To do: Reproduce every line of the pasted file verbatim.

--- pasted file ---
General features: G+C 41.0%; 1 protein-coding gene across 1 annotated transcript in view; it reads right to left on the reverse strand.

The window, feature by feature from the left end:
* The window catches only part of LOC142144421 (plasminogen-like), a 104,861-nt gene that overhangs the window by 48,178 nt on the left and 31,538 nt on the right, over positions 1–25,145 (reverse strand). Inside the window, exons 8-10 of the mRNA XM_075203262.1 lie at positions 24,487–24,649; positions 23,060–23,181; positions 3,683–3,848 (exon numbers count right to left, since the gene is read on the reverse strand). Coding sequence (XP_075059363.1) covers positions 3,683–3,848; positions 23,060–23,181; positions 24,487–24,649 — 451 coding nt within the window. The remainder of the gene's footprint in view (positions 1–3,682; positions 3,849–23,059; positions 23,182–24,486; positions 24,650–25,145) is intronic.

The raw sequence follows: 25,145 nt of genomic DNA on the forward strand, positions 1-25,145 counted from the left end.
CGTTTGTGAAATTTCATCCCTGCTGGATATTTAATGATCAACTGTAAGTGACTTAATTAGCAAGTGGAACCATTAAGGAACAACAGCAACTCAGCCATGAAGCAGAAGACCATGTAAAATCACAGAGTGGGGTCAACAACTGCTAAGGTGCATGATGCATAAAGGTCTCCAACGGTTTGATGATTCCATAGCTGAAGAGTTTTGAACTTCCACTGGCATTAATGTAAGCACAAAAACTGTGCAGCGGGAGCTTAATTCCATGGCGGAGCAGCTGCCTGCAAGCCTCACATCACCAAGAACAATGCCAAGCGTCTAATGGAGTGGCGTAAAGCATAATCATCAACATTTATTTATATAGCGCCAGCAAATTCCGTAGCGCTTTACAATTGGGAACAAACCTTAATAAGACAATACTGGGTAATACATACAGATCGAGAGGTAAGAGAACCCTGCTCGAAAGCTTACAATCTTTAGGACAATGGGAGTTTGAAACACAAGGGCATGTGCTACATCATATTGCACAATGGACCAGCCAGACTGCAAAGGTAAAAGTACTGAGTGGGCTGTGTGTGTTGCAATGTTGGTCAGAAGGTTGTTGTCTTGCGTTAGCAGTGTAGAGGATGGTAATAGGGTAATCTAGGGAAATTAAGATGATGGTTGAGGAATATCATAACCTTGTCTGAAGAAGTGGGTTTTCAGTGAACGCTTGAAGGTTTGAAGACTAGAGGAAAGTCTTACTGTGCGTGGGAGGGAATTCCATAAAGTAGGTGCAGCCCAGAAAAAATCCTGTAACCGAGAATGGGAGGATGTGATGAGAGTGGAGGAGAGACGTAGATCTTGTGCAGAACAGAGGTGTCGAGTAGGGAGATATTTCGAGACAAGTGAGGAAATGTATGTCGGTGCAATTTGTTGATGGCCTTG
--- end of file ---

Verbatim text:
General features: G+C 41.0%; 1 protein-coding gene across 1 annotated transcript in view; it reads right to left on the reverse strand.

The window, feature by feature from the left end:
* The window catches only part of LOC142144421 (plasminogen-like), a 104,861-nt gene that overhangs the window by 48,178 nt on the left and 31,538 nt on the right, over positions 1–25,145 (reverse strand). Inside the window, exons 8-10 of the mRNA XM_075203262.1 lie at positions 24,487–24,649; positions 23,060–23,181; positions 3,683–3,848 (exon numbers count right to left, since the gene is read on the reverse strand). Coding sequence (XP_075059363.1) covers positions 3,683–3,848; positions 23,060–23,181; positions 24,487–24,649 — 451 coding nt within the window. The remainder of the gene's footprint in view (positions 1–3,682; positions 3,849–23,059; positions 23,182–24,486; positions 24,650–25,145) is intronic.

The raw sequence follows: 25,145 nt of genomic DNA on the forward strand, positions 1-25,145 counted from the left end.
CGTTTGTGAAATTTCATCCCTGCTGGATATTTAATGATCAACTGTAAGTGACTTAATTAGCAAGTGGAACCATTAAGGAACAACAGCAACTCAGCCATGAAGCAGAAGACCATGTAAAATCACAGAGTGGGGTCAACAACTGCTAAGGTGCATGATGCATAAAGGTCTCCAACGGTTTGATGATTCCATAGCTGAAGAGTTTTGAACTTCCACTGGCATTAATGTAAGCACAAAAACTGTGCAGCGGGAGCTTAATTCCATGGCGGAGCAGCTGCCTGCAAGCCTCACATCACCAAGAACAATGCCAAGCGTCTAATGGAGTGGCGTAAAGCATAATCATCAACATTTATTTATATAGCGCCAGCAAATTCCGTAGCGCTTTACAATTGGGAACAAACCTTAATAAGACAATACTGGGTAATACATACAGATCGAGAGGTAAGAGAACCCTGCTCGAAAGCTTACAATCTTTAGGACAATGGGAGTTTGAAACACAAGGGCATGTGCTACATCATATTGCACAATGGACCAGCCAGACTGCAAAGGTAAAAGTACTGAGTGGGCTGTGTGTGTTGCAATGTTGGTCAGAAGGTTGTTGTCTTGCGTTAGCAGTGTAGAGGATGGTAATAGGGTAATCTAGGGAAATTAAGATGATGGTTGAGGAATATCATAACCTTGTCTGAAGAAGTGGGTTTTCAGTGAACGCTTGAAGGTTTGAAGACTAGAGGAAAGTCTTACTGTGCGTGGGAGGGAATTCCATAAAGTAGGTGCAGCCCAGAAAAAATCCTGTAACCGAGAATGGGAGGATGTGATGAGAGTGGAGGAGAGACGTAGATCTTGTGCAGAACAGAGGTGTCGAGTAGGGAGATATTTCGAGACAAGTGAGGAAATGTATGTCGGTGCAATTTGTTGATGGCCTTG